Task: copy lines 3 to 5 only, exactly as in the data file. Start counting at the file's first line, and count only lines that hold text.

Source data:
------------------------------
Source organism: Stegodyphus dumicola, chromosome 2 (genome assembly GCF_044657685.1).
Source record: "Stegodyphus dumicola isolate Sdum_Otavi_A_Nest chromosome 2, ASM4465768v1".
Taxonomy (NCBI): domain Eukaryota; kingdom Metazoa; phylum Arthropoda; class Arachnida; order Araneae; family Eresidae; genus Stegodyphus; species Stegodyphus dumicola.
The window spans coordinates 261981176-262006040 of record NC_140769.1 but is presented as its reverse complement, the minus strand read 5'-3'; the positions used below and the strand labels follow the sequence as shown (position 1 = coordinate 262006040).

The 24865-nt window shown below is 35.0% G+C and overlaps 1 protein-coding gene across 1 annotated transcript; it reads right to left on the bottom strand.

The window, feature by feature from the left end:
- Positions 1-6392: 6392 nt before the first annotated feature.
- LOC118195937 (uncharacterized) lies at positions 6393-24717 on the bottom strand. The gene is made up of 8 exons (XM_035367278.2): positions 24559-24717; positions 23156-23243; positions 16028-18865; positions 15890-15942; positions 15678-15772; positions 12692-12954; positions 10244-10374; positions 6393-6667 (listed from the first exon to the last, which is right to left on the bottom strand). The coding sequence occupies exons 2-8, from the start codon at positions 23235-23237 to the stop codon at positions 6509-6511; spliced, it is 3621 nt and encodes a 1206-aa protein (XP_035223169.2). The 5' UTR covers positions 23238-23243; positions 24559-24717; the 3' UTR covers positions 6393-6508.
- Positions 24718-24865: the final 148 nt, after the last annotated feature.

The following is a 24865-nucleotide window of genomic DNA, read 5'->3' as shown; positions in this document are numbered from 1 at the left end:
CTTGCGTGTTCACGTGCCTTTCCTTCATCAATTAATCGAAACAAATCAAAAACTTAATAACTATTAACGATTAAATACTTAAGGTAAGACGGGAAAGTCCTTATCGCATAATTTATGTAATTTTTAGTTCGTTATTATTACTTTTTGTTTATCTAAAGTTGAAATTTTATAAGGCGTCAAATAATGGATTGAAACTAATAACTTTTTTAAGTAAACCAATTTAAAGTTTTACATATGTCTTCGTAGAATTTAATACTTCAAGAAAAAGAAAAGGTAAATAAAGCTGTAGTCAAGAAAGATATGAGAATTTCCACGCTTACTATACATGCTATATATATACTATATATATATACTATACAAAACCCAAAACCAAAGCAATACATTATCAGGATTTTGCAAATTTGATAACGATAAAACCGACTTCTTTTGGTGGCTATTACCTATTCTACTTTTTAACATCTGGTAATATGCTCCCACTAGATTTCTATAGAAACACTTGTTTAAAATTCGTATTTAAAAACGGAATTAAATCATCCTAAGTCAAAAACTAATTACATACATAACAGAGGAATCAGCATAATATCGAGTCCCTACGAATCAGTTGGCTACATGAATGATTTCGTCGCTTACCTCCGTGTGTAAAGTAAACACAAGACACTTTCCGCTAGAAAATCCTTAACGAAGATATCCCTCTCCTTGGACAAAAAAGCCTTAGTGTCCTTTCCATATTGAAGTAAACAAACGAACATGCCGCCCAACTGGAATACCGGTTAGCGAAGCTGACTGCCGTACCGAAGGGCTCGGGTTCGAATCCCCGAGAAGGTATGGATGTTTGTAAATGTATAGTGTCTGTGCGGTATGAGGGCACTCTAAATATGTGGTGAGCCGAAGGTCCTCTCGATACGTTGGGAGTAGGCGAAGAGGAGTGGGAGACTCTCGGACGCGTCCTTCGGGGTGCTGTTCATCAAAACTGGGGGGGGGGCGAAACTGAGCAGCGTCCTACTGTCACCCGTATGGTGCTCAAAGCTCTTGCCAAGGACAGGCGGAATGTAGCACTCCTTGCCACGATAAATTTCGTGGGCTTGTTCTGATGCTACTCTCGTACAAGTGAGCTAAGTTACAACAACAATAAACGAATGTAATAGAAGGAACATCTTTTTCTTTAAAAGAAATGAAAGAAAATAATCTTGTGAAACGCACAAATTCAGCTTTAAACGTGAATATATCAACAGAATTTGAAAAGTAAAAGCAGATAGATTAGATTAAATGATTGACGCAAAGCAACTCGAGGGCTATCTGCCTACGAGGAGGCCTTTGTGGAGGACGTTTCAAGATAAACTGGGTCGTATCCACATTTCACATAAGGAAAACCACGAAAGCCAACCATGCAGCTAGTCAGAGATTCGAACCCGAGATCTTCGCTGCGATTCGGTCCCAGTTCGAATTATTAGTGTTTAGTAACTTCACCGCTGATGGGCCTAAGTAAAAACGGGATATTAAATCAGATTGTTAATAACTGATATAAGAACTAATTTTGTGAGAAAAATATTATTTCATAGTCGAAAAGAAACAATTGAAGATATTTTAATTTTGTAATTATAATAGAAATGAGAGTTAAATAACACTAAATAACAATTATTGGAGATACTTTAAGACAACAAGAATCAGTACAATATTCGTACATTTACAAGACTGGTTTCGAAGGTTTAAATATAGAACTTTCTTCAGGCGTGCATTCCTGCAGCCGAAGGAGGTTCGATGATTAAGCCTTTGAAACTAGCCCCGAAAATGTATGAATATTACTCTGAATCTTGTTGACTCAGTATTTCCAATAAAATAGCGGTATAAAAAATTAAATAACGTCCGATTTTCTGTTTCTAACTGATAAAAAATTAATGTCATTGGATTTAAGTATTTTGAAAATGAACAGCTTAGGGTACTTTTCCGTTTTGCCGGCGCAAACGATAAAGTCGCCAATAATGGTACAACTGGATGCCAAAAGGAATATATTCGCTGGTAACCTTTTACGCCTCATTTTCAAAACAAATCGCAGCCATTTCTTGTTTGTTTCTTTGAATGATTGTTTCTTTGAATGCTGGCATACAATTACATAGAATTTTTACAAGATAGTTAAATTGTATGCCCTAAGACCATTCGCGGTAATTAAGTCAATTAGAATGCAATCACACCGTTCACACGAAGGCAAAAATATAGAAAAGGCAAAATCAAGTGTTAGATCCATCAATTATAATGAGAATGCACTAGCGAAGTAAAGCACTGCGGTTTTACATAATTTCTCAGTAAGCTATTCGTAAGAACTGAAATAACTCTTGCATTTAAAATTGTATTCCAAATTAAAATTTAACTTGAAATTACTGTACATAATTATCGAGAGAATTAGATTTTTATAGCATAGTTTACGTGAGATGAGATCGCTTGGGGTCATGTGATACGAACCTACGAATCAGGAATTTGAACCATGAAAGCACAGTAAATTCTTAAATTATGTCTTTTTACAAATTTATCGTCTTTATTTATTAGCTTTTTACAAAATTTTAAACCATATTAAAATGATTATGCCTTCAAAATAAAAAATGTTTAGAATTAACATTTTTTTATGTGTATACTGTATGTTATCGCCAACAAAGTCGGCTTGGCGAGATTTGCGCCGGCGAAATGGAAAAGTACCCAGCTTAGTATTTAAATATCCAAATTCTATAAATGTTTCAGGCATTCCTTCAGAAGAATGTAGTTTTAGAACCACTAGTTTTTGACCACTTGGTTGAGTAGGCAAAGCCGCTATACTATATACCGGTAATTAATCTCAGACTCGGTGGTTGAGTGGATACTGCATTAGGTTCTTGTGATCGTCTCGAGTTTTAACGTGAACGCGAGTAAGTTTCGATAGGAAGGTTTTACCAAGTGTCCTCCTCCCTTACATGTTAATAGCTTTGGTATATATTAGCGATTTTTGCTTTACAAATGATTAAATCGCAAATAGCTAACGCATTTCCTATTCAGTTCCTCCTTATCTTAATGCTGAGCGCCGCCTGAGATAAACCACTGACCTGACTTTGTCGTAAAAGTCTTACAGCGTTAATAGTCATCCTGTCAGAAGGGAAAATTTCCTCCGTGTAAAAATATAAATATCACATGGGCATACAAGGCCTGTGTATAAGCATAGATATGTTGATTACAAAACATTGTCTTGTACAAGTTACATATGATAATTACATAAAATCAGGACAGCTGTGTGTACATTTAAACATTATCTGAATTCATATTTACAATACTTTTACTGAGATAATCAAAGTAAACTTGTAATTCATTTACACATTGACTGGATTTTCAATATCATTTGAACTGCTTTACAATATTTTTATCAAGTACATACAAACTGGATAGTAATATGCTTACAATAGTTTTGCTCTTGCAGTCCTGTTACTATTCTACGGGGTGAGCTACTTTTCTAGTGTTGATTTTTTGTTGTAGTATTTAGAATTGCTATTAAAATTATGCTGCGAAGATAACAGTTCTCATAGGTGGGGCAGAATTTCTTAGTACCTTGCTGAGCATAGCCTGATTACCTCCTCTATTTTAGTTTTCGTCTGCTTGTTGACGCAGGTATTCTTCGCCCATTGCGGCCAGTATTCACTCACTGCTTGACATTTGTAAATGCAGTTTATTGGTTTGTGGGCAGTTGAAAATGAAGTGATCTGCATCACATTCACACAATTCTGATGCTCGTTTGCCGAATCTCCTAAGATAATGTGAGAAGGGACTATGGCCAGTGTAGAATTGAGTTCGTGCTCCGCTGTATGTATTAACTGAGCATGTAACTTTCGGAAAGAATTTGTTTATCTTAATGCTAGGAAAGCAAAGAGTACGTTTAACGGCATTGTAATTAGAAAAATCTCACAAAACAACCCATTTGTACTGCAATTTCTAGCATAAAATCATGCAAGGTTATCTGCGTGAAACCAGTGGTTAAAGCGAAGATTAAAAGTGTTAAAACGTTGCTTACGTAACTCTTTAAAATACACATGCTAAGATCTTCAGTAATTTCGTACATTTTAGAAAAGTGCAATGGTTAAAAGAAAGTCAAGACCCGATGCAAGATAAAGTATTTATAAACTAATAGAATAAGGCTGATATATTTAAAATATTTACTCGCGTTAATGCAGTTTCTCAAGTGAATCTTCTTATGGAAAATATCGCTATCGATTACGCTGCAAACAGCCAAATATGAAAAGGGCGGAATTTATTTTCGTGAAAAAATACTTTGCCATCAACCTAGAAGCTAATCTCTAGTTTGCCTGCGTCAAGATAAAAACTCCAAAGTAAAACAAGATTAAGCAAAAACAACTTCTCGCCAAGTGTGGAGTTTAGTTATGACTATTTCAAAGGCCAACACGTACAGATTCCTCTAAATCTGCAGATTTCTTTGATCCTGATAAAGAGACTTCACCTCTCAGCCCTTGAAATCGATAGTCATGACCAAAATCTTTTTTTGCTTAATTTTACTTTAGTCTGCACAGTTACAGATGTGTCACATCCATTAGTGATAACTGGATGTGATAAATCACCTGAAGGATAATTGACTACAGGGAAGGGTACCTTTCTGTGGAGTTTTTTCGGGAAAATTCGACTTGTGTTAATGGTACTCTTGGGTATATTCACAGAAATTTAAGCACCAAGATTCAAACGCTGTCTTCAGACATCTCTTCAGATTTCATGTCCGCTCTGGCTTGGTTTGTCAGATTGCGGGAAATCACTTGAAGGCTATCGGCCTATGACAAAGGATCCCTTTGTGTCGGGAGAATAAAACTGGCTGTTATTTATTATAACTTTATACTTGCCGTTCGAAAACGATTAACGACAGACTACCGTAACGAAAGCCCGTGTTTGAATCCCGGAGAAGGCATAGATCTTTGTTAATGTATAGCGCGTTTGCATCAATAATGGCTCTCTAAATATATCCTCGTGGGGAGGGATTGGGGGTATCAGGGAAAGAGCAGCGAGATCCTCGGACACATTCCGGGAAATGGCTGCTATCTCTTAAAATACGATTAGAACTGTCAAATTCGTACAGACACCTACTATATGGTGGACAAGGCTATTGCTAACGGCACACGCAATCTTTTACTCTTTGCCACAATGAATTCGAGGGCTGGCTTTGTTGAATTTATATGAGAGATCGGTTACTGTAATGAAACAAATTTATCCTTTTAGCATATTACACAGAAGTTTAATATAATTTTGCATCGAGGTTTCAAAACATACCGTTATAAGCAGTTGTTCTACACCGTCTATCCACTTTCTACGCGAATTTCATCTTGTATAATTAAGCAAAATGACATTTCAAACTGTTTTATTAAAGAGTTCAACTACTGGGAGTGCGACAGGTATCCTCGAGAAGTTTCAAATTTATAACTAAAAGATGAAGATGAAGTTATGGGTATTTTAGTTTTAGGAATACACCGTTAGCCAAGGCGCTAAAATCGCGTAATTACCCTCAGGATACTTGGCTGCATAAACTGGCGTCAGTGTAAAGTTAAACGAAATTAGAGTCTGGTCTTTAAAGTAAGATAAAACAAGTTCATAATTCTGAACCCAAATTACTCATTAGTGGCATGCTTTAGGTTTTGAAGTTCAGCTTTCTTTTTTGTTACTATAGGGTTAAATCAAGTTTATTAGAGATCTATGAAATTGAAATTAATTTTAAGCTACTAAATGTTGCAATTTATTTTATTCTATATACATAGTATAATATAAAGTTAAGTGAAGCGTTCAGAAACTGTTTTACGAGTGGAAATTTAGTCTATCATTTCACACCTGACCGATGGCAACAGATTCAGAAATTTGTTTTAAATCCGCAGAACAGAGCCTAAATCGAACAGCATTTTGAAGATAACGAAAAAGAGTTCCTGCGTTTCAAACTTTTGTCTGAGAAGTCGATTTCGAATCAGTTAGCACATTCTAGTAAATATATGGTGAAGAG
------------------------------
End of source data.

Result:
Taxonomy (NCBI): domain Eukaryota; kingdom Metazoa; phylum Arthropoda; class Arachnida; order Araneae; family Eresidae; genus Stegodyphus; species Stegodyphus dumicola.
The window spans coordinates 261981176-262006040 of record NC_140769.1 but is presented as its reverse complement, the minus strand read 5'-3'; the positions used below and the strand labels follow the sequence as shown (position 1 = coordinate 262006040).

The 24865-nt window shown below is 35.0% G+C and overlaps 1 protein-coding gene across 1 annotated transcript; it reads right to left on the bottom strand.